Robyn Hall

April 29, 2013

Their advertising is so ubiquitous and pervasive that you could be forgiven for thinking that price comparison sites were now the route of choice for anyone looking for any insurance, but the figures do not bear this out.

In last year’s Mintel report on household insurance direct business accounted for only 18% of household sales whereas intermediaries’ share of this market has increase from 33% to 41% over the last five years.

Motor insurance lends itself readily to the commoditised stripped out online world of the aggregators but household insurance is, I believe, a more complicated product and one where it seems more and more customers are seeking advice.

However, there are dark arts at play with the price comparison sites that consumers are not aware of and it is our duty to educate them, especially in light of the increasingly competitive space we all occupy.

There is already a growing disillusionment among those of the public who have seen through some of the more spurious practices of these firms.

Here are a few insights you can offer to help your clients see the light too.

The Hooks

The independent research organisation Resolution Foundation recently published a report that found that 30% of prices quoted on many of the price comparison sites were wrong, which is at best sloppy but at worst misleading.

Insurers use a range of ever more sophisticated mechanisms in order to manipulate their positioning on these platforms.

Some design specific products for these sites designed to simply grab the headline rates – these are known as “skinny” products. But in reality they are simple stripped down commodity products that lure the consumer in with the promise of a cheap rate only to later load the premium with a range of options that better quality products include as standard.

Now there is nothing wrong with that if you are transparent about it, unfortunately most are not and rely on the inertia of the consumer to simply accept the practice.

The Smoke and Mirrors

Another mechanism by which the platforms hook you in on price is the practice of using default answers to drive down headline prices.

For example, on household insurance, defaulting a standard answer to ‘occupied during the day’ will reduce the premium, but in most cases will not be true, and left unchecked could invalidate any claim.

Caveat emptor – careful checking is required and as these platforms take no responsibility for the sale the onus is squarely on the shoulders of the consumer.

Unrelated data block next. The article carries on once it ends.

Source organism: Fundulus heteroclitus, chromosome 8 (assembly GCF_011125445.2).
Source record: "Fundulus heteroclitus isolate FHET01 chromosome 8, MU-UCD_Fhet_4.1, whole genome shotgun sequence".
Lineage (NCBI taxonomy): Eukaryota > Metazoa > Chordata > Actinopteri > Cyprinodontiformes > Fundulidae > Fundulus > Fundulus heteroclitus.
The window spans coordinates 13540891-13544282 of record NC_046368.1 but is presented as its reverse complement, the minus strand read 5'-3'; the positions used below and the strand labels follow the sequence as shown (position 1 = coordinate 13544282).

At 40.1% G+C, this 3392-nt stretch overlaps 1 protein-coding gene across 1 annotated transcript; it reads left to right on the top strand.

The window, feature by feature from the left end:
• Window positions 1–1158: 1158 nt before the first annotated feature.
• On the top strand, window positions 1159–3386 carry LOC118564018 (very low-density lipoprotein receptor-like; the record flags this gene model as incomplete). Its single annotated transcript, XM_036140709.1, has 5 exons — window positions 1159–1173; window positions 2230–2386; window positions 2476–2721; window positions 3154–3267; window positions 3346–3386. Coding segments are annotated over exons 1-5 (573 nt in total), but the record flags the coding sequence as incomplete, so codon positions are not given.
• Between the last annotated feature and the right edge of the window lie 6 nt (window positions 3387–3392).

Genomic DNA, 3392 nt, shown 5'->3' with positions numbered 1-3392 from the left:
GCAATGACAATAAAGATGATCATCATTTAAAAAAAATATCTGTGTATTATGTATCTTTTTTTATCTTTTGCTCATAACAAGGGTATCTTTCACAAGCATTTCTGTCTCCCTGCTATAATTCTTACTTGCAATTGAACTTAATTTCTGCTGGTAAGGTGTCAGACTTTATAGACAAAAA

Likewise many will default the excess to £250 when in reality many insurers will set the standard excess at £50 – £100.

Obviously a higher excess will drive down the premium, but with a sting in the tail when it comes to claiming.

Just quoting can damage your wealth!

Most price comparison sites will automatically carry out a credit search when your client searches for household quotes, the permission for which is buried in the small print, and as such I am absolutely sure that many consumers have no idea this will be done simply as a consequence of getting a quote.

This practice only came to light for us when one of our brokers found that his clients credit score had slipped over a four day period resulting in a reduced mortgage offer.

The broker was so confused he investigated and eventually traced the reason back to the client’s credit file. Following a weekend of researching household quotes, the client now had more than a dozen imprints on their file, which in turn impacted their credit rating and thus affected their credit score.

There are a couple of reasons given by the comparison sites for doing this. Firstly some insurers are increasingly using lifestyle data in order to help them build a risk profile of the client, but this is by no means the norm but would preclude these insurers from being able to quote if it were not collected and as we know these sites want the broadest possible range of companies to quote.

Secondly, more than 85% of customers choose to pay their premiums monthly and therefore will enter into a credit agreement in order to do this and as such their credit record is scored accordingly.

What can you do?

For a start, don’t assume it’s inevitable that your clients will arrange their insurance through a comparison site. The statistics clearly show that’s not the case.

Do your clients a favour and tell them about the smoke and mirrors used by the aggregators and some will even appreciate the advice enough to buy from you instead.


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